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1 June 2011, 9:00 am No Comments

Search for the Sustainable Source: Culture, Cuisine and Globalization

This post was submitted by Kira

bring on the pasta

What's your tradition? c. kira

How does culture shape a cuisine? Or does the cuisine shape the culture? I pondered these questions last week at a National Archives talk, Jewish Holiday Traditions and Cooking in America, between cookbook author, Joan Nathan and chef Spike Mendelson.  The event was a pre-kick off to a new exhibit the Archives will be hosting for the rest of 2011, What’s Cooking Uncle Sam?, to discuss the government influence on food in American society.

The relationship between culture and food is mutual, as both maintain a certain influence on the other. Just as culture  shapes a cuisine,  changes in a cuisine can also change and impact the culture.  Through experimentation of food, the regional differences, and the migration of cuisine that travels with the people, both food and culture are susceptible to change through either alterations or combinations.  Joan Nathan, talked about the Americanization of food, which as she sees is the change in quantity and quality.  Not only is the food bigger, but it also is often combined with other popular ingredients. (Extra large bacon-wrapped matzo balls, anyone?)  This, in her opinion, is offensive to the traditions of the culture and food.  Mendolson disagreed, saying that it can be inspiring to bring different traditions together through food, even if it means losing the authenticity of the meal.

As food takes on new levels of popularity, it is not just the foodies that appreciate a good meal and the significance behind it.  The mainstream media has picked up on the trend and brought it to a new level of appreciation in the public eye. This feeds into the social acceptance of food as a career, moving it from the blue collar job from the past to the white collar status of the present.  As Joan Nathan pointed out, a meal is not just a family dinner, but rather a high end restaurant dining experience.  With this status shift, more people are involved in the industry, bringing additional influences of culture and change.   The new generation in the food industry offers a new exploration to food; many are working to use creative means to finding their niche, put a twist on their own food whether the emphasis is on the cuisine fusion or even a return to purity and cultural tradition.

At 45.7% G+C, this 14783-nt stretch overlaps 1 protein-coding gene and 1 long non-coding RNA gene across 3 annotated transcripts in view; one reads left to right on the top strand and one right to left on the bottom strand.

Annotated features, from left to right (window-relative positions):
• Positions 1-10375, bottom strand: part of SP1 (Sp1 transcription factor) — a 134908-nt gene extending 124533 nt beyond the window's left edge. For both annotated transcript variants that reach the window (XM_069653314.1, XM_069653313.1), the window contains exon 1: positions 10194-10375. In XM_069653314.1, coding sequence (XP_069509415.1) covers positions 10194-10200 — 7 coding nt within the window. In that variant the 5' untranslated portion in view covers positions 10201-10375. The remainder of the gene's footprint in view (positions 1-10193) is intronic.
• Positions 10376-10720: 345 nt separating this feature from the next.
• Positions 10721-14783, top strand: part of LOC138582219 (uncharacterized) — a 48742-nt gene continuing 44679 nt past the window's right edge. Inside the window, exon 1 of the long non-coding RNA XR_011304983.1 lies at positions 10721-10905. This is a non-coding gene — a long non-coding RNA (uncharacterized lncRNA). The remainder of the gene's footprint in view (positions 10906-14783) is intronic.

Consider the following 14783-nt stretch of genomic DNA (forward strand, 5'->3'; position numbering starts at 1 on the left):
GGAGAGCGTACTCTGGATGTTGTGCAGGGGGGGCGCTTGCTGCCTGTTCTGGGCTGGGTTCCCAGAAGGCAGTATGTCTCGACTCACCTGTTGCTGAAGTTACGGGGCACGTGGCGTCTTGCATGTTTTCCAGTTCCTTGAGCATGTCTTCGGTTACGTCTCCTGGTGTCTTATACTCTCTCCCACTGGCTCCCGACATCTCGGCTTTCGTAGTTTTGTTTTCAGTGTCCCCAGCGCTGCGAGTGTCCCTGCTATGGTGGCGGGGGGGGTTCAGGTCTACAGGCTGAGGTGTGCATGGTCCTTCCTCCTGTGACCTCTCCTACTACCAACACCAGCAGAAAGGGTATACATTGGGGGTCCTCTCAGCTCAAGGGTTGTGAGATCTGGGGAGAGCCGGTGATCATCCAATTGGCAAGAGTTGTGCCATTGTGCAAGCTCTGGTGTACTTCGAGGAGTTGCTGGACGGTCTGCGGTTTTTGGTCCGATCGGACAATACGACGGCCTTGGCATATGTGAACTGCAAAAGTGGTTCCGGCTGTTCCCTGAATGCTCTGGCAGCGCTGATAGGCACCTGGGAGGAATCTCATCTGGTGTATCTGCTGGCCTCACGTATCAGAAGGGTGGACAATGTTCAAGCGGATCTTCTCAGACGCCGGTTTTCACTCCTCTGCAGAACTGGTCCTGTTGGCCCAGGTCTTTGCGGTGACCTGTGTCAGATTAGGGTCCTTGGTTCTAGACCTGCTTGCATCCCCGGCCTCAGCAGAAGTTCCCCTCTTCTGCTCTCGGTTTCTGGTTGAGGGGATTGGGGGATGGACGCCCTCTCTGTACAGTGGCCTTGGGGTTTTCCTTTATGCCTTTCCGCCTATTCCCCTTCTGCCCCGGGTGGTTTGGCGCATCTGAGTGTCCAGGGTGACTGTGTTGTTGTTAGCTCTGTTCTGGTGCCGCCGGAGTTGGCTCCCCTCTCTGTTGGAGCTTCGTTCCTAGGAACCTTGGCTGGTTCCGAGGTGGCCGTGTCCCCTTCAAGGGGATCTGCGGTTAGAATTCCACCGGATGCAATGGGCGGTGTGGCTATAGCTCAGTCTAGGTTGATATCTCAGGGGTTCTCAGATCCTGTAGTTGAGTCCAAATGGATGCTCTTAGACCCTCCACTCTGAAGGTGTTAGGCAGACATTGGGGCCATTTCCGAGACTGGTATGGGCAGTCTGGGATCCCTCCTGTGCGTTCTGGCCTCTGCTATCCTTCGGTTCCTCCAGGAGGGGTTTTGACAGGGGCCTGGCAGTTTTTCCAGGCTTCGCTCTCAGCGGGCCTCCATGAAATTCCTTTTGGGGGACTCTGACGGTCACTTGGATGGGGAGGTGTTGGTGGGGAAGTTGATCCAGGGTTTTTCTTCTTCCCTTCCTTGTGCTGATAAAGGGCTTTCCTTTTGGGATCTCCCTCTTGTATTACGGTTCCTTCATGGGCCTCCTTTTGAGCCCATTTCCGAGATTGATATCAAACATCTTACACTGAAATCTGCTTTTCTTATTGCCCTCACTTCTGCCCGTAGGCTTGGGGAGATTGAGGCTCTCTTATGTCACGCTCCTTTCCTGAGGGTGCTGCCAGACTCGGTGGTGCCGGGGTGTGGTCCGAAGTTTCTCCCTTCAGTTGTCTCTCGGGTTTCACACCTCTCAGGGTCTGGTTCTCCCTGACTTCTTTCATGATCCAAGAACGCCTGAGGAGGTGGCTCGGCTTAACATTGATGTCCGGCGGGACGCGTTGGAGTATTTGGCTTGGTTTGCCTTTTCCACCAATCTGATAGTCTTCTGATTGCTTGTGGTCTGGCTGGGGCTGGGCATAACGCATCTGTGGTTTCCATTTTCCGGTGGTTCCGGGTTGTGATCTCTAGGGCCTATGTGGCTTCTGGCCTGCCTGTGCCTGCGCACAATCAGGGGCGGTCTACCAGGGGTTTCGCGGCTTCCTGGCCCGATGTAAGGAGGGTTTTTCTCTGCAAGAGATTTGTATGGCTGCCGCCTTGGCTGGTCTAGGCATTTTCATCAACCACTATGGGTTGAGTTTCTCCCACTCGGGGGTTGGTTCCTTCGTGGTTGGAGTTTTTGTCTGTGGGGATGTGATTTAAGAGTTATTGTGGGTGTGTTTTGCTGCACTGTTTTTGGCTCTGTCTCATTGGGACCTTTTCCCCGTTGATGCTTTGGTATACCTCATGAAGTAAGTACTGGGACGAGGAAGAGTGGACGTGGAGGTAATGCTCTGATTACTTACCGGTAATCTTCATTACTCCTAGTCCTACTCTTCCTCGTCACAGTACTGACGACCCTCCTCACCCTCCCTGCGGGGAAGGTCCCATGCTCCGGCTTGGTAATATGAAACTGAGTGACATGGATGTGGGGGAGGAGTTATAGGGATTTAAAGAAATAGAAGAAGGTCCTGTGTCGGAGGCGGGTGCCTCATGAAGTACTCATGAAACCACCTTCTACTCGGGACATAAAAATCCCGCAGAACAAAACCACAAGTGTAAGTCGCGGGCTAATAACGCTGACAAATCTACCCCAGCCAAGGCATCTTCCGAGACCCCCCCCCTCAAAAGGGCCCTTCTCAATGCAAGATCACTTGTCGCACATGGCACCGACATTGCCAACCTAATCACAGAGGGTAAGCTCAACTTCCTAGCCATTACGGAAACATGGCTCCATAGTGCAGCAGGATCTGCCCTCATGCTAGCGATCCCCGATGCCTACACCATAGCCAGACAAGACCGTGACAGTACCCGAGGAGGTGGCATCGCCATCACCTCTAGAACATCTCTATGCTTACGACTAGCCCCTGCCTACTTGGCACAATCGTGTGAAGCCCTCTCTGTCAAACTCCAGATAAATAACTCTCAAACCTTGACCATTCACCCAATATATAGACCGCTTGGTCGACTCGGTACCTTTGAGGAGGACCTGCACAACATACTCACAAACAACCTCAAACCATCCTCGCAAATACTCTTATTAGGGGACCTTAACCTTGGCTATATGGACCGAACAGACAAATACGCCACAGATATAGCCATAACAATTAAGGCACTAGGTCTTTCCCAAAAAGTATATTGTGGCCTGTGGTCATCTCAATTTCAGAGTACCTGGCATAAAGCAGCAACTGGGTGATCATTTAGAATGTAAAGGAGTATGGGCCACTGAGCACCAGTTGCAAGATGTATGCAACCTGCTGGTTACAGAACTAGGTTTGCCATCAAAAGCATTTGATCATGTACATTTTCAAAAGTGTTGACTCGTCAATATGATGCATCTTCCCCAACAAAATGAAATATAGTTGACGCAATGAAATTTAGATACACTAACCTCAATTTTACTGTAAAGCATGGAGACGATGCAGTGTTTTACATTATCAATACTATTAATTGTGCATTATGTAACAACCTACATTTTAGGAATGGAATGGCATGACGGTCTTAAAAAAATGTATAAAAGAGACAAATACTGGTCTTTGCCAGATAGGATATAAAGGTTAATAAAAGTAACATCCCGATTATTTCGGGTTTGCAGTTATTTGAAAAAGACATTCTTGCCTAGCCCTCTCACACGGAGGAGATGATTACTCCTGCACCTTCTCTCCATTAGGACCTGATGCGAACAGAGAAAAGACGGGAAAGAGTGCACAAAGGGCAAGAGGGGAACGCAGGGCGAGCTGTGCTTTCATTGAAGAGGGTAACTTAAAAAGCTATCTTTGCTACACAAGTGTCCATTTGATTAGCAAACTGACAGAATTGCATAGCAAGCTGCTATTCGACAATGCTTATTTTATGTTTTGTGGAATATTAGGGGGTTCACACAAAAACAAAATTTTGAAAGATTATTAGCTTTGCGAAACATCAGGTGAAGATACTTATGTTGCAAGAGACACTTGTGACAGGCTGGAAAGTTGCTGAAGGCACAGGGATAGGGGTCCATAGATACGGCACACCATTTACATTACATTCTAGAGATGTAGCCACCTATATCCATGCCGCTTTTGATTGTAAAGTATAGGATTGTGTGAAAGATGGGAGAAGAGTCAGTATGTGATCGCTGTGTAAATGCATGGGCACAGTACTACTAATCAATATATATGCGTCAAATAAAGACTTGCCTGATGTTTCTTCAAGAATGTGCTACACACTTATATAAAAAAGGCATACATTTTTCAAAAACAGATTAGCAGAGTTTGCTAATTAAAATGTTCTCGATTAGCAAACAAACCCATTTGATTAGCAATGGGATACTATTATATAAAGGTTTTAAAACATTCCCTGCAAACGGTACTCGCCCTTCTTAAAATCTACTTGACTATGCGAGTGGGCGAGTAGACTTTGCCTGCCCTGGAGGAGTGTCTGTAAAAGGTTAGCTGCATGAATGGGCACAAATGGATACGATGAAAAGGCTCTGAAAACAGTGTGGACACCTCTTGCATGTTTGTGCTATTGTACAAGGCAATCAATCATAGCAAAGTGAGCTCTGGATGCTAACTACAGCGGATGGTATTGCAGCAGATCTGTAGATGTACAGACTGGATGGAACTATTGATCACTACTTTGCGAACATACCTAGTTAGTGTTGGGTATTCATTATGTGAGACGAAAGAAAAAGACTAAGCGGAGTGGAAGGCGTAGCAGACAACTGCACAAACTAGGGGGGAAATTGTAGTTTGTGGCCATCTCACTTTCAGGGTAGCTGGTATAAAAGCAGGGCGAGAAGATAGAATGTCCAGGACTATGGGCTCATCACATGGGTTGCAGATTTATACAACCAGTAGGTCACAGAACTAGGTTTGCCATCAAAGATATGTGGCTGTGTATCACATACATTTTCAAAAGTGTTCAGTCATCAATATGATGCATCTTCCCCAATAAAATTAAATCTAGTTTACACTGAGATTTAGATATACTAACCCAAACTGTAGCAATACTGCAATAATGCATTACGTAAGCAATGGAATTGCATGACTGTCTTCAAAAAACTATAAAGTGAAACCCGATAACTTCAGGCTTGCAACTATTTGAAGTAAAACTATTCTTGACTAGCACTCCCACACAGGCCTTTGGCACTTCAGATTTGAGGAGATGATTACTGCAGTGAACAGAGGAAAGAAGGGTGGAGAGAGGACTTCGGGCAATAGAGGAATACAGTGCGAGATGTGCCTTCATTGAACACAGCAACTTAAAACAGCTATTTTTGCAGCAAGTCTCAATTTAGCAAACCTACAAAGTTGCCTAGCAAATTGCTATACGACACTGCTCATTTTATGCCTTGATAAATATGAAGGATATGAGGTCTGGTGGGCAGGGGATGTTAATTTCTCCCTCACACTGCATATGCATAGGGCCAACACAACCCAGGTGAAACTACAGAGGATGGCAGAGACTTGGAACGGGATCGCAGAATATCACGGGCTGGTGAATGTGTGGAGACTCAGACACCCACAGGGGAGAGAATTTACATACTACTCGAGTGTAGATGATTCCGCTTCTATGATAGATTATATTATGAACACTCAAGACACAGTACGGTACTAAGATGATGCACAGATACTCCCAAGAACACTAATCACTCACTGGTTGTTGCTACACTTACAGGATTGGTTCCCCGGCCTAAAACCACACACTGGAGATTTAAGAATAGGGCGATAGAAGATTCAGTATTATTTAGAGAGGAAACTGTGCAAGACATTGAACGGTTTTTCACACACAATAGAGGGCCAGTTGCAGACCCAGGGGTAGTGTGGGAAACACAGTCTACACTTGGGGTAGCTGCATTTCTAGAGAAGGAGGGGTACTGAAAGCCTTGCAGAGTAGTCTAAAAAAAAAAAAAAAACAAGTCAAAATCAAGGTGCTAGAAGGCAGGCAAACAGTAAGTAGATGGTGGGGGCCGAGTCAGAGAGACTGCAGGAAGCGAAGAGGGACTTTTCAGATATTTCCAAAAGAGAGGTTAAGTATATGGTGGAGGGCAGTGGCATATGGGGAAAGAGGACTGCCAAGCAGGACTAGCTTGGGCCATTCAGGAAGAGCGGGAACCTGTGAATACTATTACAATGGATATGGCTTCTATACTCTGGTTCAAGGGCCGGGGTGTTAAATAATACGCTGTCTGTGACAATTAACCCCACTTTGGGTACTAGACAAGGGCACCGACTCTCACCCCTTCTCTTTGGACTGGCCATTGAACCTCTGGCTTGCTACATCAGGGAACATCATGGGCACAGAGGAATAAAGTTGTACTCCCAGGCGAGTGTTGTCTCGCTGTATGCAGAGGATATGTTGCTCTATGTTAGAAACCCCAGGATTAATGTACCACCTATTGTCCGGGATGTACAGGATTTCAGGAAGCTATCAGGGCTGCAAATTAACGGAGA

The arguable driving factor of food today, especially in American cuisine, however, is not tradition. Rather, the biggest influences come from the market and product. The market often drives society, and not only that but our food choices, as well.  This is largely due to the availability and access to different products and also to the marketing techniques that often ultimately drives our decisions. Today we have fast movement of products and more options to choose from, enabling us to utilize the global economy for both product and cultural custom exchanges.

With globalization today, it often feels as if culture is completely fluid. Food has become one of the constant and most acceptable forms in which to share culture and heritage with one another. In some instances, it is the preservation of a culture, where in others it has become a culture fusion.  Joan Nathan, recounted that while collecting her stories for her new cookbook she realized that she was preserving her culture through her the act of putting her observations on paper. Judaism is a food-centered religion and with the tradition of Friday Shabbat dinner, every family has their own story, their own customs, and recipes. Sharing all of that brings people together, helps us to remember, and creates a way to share with others.

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